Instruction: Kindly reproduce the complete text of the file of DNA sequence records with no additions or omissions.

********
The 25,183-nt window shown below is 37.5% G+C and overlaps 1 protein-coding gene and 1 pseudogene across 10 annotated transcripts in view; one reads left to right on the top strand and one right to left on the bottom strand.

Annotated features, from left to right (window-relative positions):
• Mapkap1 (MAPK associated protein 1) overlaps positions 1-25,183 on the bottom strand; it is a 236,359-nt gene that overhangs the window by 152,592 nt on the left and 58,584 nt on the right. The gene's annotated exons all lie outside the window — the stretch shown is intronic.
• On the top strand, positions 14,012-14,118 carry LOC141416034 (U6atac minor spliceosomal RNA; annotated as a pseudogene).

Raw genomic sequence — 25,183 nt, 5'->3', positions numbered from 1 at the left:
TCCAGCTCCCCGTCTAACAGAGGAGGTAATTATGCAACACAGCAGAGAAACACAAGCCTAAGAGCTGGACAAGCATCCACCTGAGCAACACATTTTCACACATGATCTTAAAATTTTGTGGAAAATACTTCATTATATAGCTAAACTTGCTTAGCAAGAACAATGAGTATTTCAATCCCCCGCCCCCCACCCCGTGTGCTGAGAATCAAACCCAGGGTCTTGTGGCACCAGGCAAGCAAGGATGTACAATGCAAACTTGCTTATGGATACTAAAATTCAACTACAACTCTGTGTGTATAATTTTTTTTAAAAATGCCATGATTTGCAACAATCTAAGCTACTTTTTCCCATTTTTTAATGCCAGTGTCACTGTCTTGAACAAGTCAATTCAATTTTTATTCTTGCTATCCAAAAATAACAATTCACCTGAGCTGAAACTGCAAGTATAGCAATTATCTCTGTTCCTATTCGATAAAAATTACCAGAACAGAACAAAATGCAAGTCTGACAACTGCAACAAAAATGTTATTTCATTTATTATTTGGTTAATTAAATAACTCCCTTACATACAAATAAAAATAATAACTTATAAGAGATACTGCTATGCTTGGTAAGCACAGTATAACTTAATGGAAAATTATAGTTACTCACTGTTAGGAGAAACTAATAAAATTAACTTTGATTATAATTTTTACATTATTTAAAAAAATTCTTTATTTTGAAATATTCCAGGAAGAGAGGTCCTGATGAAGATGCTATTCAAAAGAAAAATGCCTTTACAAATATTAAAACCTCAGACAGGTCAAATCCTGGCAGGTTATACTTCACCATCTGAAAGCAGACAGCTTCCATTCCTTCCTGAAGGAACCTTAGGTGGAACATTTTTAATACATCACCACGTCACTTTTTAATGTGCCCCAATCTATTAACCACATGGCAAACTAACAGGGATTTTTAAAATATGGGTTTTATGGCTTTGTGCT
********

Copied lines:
The 25,183-nt window shown below is 37.5% G+C and overlaps 1 protein-coding gene and 1 pseudogene across 10 annotated transcripts in view; one reads left to right on the top strand and one right to left on the bottom strand.

Annotated features, from left to right (window-relative positions):
• Mapkap1 (MAPK associated protein 1) overlaps positions 1-25,183 on the bottom strand; it is a 236,359-nt gene that overhangs the window by 152,592 nt on the left and 58,584 nt on the right. The gene's annotated exons all lie outside the window — the stretch shown is intronic.
• On the top strand, positions 14,012-14,118 carry LOC141416034 (U6atac minor spliceosomal RNA; annotated as a pseudogene).

Raw genomic sequence — 25,183 nt, 5'->3', positions numbered from 1 at the left:
TCCAGCTCCCCGTCTAACAGAGGAGGTAATTATGCAACACAGCAGAGAAACACAAGCCTAAGAGCTGGACAAGCATCCACCTGAGCAACACATTTTCACACATGATCTTAAAATTTTGTGGAAAATACTTCATTATATAGCTAAACTTGCTTAGCAAGAACAATGAGTATTTCAATCCCCCGCCCCCCACCCCGTGTGCTGAGAATCAAACCCAGGGTCTTGTGGCACCAGGCAAGCAAGGATGTACAATGCAAACTTGCTTATGGATACTAAAATTCAACTACAACTCTGTGTGTATAATTTTTTTTAAAAATGCCATGATTTGCAACAATCTAAGCTACTTTTTCCCATTTTTTAATGCCAGTGTCACTGTCTTGAACAAGTCAATTCAATTTTTATTCTTGCTATCCAAAAATAACAATTCACCTGAGCTGAAACTGCAAGTATAGCAATTATCTCTGTTCCTATTCGATAAAAATTACCAGAACAGAACAAAATGCAAGTCTGACAACTGCAACAAAAATGTTATTTCATTTATTATTTGGTTAATTAAATAACTCCCTTACATACAAATAAAAATAATAACTTATAAGAGATACTGCTATGCTTGGTAAGCACAGTATAACTTAATGGAAAATTATAGTTACTCACTGTTAGGAGAAACTAATAAAATTAACTTTGATTATAATTTTTACATTATTTAAAAAAATTCTTTATTTTGAAATATTCCAGGAAGAGAGGTCCTGATGAAGATGCTATTCAAAAGAAAAATGCCTTTACAAATATTAAAACCTCAGACAGGTCAAATCCTGGCAGGTTATACTTCACCATCTGAAAGCAGACAGCTTCCATTCCTTCCTGAAGGAACCTTAGGTGGAACATTTTTAATACATCACCACGTCACTTTTTAATGTGCCCCAATCTATTAACCACATGGCAAACTAACAGGGATTTTTAAAATATGGGTTTTATGGCTTTGTGCT